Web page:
Research not for publishing papers, but for fun, for satisfying curiosity, and for revealing the truth.

This blog reports latest progresses in
(1) Signal Processing and Machine Learning for Biomedicine, Neuroimaging, Wearable Healthcare, and Smart-Home
(2) Sparse Signal Recovery and Compressed Sensing of Signals by Exploiting Spatiotemporal Structures
(3) My Works


Monday, May 28, 2012

Is compressed sensing really useful for wireless telemonitoring of non-sparse physiological signals (Part 1)?


Applying compressed sensing to wireless telemonitoring of physiological signals is not new. There have been a number of work published in recent years. However, the achievement is very limited.

This is because the following reasons:

1. Most published work were only successful on few types of physiological signals, such as adult ECG. This is because these signals are relatively sparse (or become sparse after some sparsifying processing). However, most physiological signals are non-sparse, such as fetal ECG, EEG, EMG, etc.

2. Current published work required that signals contain less noise and interference (otherwise the noisy signals are not sparse). However, the main goal of wireless telemonitoring is to allow people can walk freely at home or office. Thus artifacts/interference from muscle movement is unavoidable.

3. Most published work required some sparsifying pre-processing, namely setting the entries of signals with small values to zero. This sparsifying pre-processing requires some complicated techniques to set a threshold (used to set the entries to zero). But the sparsifying pre-processing has three crucial problems:
   (1) These techniques change the underlying structure in signals. For fetal ECG, which is very weak and even invisible in the recorded signals, this technique can completely remove the fetal ECG's QRS complexes.
   (2) These techniques need to occupy extra on-chip computation and thus consume extra energy, while energy consumption is a crucial problem in wireless telemonitoring.
   (3) The setting of thresholds may have problems in practical scenarios, such as when people are walking or in some abnormal situations (remember the target market of telemonitoring is for patients).

4. More importantly, practical wireless telemonitoring systems generally collect/send multi-channel signals. For example, in telemonitoring of EEG for BCI, the channel number generally ranges from 2 to 8; in telemonitoring of fetal ECG, the channel number generally ranges from 4 to 12. These multi-channel signals are sent to remote terminals and will be further processed by other advanced signal processing techniques, such as independent component analysis (ICA). These multi-channel signal processing techniques require that the underlying structure across multi-channel signals is intact. For example, ICA requires the underlying ICA mixing structure in collected multi-channel signals is intact. Therefore, a practical telemonitoring system requires that the raw physiological signals can be completely recovered even including the noise/interference contained in the recorded signals. In other words, this requires the non-sparse signals can be completely recovered, including its entries with small amplitudes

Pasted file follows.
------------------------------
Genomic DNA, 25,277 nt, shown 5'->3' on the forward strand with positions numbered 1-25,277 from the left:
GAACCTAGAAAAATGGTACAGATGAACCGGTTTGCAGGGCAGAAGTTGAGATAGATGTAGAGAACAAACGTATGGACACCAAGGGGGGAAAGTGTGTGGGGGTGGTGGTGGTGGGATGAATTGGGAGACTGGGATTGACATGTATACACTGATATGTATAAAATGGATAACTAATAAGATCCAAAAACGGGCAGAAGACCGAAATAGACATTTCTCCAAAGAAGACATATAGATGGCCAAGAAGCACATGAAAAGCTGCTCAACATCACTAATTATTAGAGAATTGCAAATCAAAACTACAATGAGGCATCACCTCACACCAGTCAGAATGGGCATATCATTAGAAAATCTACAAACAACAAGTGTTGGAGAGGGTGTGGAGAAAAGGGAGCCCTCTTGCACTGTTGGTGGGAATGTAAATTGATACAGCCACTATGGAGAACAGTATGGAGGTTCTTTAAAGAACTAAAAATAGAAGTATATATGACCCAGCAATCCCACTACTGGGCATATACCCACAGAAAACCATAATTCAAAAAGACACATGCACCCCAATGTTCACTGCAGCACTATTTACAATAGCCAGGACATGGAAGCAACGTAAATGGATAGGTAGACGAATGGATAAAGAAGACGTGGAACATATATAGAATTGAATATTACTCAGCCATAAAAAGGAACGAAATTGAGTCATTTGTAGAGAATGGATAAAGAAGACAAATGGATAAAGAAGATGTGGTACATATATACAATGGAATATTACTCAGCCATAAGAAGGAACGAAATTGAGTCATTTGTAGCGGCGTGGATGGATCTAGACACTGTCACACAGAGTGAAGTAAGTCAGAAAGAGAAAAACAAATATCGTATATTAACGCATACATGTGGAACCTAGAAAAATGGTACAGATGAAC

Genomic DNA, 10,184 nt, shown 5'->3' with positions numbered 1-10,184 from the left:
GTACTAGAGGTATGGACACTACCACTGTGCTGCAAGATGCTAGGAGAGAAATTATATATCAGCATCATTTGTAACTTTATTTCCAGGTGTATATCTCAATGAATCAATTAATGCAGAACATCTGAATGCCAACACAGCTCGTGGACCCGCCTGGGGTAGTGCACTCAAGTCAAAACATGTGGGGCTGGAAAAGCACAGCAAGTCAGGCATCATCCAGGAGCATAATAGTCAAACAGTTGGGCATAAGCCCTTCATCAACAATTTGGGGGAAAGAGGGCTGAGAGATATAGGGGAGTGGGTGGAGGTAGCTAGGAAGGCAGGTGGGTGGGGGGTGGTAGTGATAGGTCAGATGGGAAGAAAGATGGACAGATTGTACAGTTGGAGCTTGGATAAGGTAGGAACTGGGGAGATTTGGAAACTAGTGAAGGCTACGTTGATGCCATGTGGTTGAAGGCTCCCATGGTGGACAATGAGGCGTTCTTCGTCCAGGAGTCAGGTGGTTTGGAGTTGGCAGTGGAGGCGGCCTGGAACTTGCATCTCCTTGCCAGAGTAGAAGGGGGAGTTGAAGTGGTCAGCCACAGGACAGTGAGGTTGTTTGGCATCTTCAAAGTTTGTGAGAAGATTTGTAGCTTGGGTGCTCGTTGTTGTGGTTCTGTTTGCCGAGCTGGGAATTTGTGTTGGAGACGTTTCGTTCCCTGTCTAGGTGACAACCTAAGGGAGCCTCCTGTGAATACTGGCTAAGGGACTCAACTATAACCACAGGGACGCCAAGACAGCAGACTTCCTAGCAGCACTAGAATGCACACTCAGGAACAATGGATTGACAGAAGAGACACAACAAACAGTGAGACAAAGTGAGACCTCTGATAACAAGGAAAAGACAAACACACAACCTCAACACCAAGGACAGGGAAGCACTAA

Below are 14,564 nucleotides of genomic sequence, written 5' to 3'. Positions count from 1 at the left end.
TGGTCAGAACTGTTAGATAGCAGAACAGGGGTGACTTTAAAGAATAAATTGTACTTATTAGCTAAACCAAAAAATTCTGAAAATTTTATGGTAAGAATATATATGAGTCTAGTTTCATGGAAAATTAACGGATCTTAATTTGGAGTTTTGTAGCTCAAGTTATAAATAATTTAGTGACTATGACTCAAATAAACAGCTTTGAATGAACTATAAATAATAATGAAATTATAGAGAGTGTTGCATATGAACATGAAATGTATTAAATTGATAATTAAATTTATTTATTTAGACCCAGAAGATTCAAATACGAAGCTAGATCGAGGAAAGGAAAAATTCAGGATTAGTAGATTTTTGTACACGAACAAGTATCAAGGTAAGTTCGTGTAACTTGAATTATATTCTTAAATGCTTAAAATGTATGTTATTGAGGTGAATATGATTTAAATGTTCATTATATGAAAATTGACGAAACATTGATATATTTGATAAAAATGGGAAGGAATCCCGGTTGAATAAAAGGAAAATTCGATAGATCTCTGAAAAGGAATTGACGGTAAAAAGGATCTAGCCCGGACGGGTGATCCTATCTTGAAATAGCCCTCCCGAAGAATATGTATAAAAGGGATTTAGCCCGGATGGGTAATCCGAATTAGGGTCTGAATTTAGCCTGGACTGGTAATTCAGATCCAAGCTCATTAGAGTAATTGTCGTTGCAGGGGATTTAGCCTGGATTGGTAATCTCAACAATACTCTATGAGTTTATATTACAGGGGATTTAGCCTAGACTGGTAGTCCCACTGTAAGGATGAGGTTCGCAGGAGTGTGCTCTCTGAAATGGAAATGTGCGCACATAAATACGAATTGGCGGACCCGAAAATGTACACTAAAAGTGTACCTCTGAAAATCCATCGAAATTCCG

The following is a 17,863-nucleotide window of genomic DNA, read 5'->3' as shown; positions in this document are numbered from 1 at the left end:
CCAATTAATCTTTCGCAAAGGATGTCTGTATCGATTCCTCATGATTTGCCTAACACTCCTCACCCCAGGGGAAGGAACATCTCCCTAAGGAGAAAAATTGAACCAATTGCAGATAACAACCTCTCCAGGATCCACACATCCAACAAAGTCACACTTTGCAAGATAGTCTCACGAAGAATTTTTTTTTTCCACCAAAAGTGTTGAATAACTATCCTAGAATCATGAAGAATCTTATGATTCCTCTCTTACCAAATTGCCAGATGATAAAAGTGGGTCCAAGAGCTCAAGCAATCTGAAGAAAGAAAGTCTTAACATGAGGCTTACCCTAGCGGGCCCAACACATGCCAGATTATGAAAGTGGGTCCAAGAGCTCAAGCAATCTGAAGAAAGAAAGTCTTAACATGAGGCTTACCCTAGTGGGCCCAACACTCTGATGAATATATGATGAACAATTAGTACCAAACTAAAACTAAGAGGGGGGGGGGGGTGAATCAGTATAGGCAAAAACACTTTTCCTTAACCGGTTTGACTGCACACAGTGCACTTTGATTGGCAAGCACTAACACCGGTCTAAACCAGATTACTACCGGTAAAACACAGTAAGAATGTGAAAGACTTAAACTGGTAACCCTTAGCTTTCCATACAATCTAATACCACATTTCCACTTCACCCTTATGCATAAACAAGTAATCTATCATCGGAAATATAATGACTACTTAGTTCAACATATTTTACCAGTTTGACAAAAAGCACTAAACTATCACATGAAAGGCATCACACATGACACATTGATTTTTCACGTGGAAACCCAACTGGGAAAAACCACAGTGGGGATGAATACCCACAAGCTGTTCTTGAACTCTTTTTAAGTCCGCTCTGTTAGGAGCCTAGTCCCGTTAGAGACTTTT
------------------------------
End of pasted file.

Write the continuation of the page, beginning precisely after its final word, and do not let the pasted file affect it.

Clearly, we can see, if a compressed sensing algorithm can be widely used in wireless telemonitoring, it must has the ability to recover non-sparse physiological signals, which completely contradicts the sparsity assumption in all the compressed sensing algorithms.

One may ask, there is another way for compressed sensing of non-sparse signals: suppose a non-sparse signal can be represented in a transform domain (e.g. wavelet domains, DCT domains, etc), such that the representation coefficients are sparse, i.e.,
x = Bz,
where x is the signal, B is the basis of the transform domain, and z is the representation coefficients. Then, the signal x is compressed by,
y = Ax,
where y is the compressed signal, and A is the sensing matrix. In the remote terminal, the compressed data y and the matrix product AB are used to recover the sparse coefficients z  according to the relation: y = (AB) z. And then the original signal x is recovered by the relation x = Bz.

However, the success of this method relies on the sparsity of the representation coefficients z. Unfortunately, for most physiological signals, z is not sparse enough, and completely recovering z is still a challenge for most compressed sensing algorithms (especially the sensing matrix A is a binary sparse matrix, a requirement of telemonitoring with low energy consumption).

Here is an example. We transform a segment of fetal ECG signal into the DCT domain, and see the representation coefficients:


As we can see, the coefficients are still not sparse. There are many coefficients with small values. For any compressed sensing algorithms, it is not a problem to recover the big coefficients, but is a big problem to recover the small coefficients. Remember, recovering the small coefficients is very important to maintain the underlying structure of signals, especially for later multi-channel signal processing. For this example, recovering the small coefficients is important to recover the fetal ECG's QRS complexes (i.e. the peaks at 65 and 180 in figure(a)) and to maintain the underlying structure for later ICA decomposition (the goal is to use ICA to extract the weak fetal ECG, not just to recover the noisy recording).

In the next post, I will introduce my work:

Zhilin Zhang, Tzyy-Ping Jung, Scott Makeig, Bhaskar D. Rao, Low Energy Wireless Body-Area Networks for Fetal ECG Telemonitoring via the Framework of Block Sparse Bayesian Learning, submitted to IEEE Trans. on Biomedical Engineering

and I will show you how to use my BSBL-BO algorithm to break through the bottleneck in wireless telemonitoring using compressed sensing.









1 comment:

  1. where can I find the simulation codes for the ten conventional CS algorithms ?

    ReplyDelete